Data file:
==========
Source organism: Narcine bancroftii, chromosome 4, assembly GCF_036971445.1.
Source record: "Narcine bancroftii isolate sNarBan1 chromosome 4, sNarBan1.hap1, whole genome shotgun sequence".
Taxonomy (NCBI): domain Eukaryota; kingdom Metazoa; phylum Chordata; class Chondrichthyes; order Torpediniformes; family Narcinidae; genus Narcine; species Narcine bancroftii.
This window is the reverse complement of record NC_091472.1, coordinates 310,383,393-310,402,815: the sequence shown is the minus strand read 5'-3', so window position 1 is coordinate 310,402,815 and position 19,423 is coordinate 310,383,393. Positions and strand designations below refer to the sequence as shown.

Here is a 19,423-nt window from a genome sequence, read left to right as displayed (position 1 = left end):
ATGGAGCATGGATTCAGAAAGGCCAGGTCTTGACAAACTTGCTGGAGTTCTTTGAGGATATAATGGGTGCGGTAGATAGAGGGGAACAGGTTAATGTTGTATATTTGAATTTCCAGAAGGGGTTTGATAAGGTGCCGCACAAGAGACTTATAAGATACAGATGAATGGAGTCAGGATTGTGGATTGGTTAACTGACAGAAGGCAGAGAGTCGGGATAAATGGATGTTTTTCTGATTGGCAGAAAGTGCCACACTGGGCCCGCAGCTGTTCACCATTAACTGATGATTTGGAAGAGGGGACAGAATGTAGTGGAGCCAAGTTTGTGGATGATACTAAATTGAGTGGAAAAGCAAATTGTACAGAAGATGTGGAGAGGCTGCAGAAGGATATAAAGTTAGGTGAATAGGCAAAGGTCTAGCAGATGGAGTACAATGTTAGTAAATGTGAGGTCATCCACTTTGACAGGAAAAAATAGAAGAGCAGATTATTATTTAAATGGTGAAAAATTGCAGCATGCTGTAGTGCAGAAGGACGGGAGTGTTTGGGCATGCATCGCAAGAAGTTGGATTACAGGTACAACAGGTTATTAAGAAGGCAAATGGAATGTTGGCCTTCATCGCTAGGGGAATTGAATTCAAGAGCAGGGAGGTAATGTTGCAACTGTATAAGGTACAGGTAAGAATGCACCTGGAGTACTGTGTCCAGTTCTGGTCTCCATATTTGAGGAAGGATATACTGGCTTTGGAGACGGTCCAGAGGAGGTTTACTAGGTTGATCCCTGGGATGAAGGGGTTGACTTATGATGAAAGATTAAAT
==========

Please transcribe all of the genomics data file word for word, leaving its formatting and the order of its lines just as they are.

Source organism: Narcine bancroftii, chromosome 4, assembly GCF_036971445.1.
Source record: "Narcine bancroftii isolate sNarBan1 chromosome 4, sNarBan1.hap1, whole genome shotgun sequence".
Taxonomy (NCBI): domain Eukaryota; kingdom Metazoa; phylum Chordata; class Chondrichthyes; order Torpediniformes; family Narcinidae; genus Narcine; species Narcine bancroftii.
This window is the reverse complement of record NC_091472.1, coordinates 310,383,393-310,402,815: the sequence shown is the minus strand read 5'-3', so window position 1 is coordinate 310,402,815 and position 19,423 is coordinate 310,383,393. Positions and strand designations below refer to the sequence as shown.

Here is a 19,423-nt window from a genome sequence, read left to right as displayed (position 1 = left end):
ATGGAGCATGGATTCAGAAAGGCCAGGTCTTGACAAACTTGCTGGAGTTCTTTGAGGATATAATGGGTGCGGTAGATAGAGGGGAACAGGTTAATGTTGTATATTTGAATTTCCAGAAGGGGTTTGATAAGGTGCCGCACAAGAGACTTATAAGATACAGATGAATGGAGTCAGGATTGTGGATTGGTTAACTGACAGAAGGCAGAGAGTCGGGATAAATGGATGTTTTTCTGATTGGCAGAAAGTGCCACACTGGGCCCGCAGCTGTTCACCATTAACTGATGATTTGGAAGAGGGGACAGAATGTAGTGGAGCCAAGTTTGTGGATGATACTAAATTGAGTGGAAAAGCAAATTGTACAGAAGATGTGGAGAGGCTGCAGAAGGATATAAAGTTAGGTGAATAGGCAAAGGTCTAGCAGATGGAGTACAATGTTAGTAAATGTGAGGTCATCCACTTTGACAGGAAAAAATAGAAGAGCAGATTATTATTTAAATGGTGAAAAATTGCAGCATGCTGTAGTGCAGAAGGACGGGAGTGTTTGGGCATGCATCGCAAGAAGTTGGATTACAGGTACAACAGGTTATTAAGAAGGCAAATGGAATGTTGGCCTTCATCGCTAGGGGAATTGAATTCAAGAGCAGGGAGGTAATGTTGCAACTGTATAAGGTACAGGTAAGAATGCACCTGGAGTACTGTGTCCAGTTCTGGTCTCCATATTTGAGGAAGGATATACTGGCTTTGGAGACGGTCCAGAGGAGGTTTACTAGGTTGATCCCTGGGATGAAGGGGTTGACTTATGATGAAAGATTAAAT